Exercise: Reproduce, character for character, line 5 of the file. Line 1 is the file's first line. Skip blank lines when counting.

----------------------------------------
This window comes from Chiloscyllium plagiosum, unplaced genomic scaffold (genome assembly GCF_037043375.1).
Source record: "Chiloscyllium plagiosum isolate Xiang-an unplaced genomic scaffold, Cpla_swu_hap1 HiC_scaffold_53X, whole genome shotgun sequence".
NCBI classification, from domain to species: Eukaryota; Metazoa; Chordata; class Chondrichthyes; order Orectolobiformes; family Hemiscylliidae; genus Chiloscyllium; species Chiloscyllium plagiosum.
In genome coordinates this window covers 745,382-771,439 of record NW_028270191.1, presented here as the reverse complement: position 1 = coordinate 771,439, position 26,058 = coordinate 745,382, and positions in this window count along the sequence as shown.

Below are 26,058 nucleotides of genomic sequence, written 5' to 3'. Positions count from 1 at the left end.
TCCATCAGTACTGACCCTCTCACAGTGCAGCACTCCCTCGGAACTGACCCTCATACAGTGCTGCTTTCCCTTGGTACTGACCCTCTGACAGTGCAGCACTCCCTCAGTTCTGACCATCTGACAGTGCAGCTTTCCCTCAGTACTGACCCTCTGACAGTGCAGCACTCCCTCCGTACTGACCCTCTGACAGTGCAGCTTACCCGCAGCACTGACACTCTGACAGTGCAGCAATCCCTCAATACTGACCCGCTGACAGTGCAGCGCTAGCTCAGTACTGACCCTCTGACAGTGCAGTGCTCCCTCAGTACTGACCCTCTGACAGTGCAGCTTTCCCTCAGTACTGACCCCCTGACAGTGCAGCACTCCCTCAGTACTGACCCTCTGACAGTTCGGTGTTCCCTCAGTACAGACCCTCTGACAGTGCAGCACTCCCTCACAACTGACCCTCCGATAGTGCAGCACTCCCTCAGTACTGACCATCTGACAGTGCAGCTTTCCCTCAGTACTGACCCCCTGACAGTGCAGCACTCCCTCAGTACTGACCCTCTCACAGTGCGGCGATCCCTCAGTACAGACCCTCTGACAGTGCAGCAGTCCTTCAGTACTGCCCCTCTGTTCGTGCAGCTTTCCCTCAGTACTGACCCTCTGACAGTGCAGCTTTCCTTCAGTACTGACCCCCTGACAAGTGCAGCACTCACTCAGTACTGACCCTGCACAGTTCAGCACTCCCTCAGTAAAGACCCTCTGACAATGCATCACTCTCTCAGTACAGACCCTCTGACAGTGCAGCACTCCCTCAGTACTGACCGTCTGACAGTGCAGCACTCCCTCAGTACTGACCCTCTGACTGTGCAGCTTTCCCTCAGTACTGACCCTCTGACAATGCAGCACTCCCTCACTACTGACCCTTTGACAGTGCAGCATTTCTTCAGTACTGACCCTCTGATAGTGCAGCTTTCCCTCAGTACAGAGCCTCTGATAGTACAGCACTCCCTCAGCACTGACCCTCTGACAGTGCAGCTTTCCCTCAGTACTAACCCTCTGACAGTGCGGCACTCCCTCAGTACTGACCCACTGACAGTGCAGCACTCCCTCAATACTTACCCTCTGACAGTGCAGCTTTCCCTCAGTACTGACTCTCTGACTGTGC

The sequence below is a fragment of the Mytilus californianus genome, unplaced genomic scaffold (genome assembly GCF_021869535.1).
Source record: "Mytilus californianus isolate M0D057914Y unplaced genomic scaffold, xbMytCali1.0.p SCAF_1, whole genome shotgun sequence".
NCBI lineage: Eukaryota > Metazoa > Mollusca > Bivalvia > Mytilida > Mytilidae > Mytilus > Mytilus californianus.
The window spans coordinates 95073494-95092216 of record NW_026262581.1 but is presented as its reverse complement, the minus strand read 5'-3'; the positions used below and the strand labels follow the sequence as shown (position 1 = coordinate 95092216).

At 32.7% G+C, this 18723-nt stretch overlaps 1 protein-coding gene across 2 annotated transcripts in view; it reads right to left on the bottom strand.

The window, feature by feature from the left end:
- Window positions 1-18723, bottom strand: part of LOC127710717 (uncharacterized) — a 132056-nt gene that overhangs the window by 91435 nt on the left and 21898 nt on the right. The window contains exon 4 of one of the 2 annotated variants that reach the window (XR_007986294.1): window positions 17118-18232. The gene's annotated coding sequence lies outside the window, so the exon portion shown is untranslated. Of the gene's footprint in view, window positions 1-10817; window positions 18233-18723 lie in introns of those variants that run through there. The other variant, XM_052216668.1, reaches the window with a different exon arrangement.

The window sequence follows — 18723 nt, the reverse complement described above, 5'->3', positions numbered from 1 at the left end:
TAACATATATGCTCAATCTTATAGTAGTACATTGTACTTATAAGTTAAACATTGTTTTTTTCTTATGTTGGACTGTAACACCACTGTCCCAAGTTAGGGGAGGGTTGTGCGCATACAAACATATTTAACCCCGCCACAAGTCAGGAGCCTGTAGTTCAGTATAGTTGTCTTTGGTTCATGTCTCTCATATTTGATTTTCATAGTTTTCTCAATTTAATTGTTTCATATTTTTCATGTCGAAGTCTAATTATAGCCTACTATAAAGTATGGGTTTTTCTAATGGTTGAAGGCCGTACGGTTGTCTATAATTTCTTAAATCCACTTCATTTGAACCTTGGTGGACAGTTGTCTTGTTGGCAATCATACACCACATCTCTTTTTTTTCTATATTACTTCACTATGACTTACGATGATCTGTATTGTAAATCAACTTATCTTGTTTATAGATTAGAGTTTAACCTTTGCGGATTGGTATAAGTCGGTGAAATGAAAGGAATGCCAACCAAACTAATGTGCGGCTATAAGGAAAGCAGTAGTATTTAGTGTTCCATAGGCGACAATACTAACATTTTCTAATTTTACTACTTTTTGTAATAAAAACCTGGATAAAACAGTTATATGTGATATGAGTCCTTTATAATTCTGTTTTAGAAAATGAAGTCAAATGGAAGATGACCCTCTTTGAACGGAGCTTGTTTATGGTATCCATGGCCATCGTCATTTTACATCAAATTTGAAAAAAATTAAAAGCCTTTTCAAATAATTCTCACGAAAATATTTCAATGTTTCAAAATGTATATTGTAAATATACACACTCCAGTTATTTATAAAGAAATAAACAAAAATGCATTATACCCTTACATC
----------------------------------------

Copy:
Below are 26,058 nucleotides of genomic sequence, written 5' to 3'. Positions count from 1 at the left end.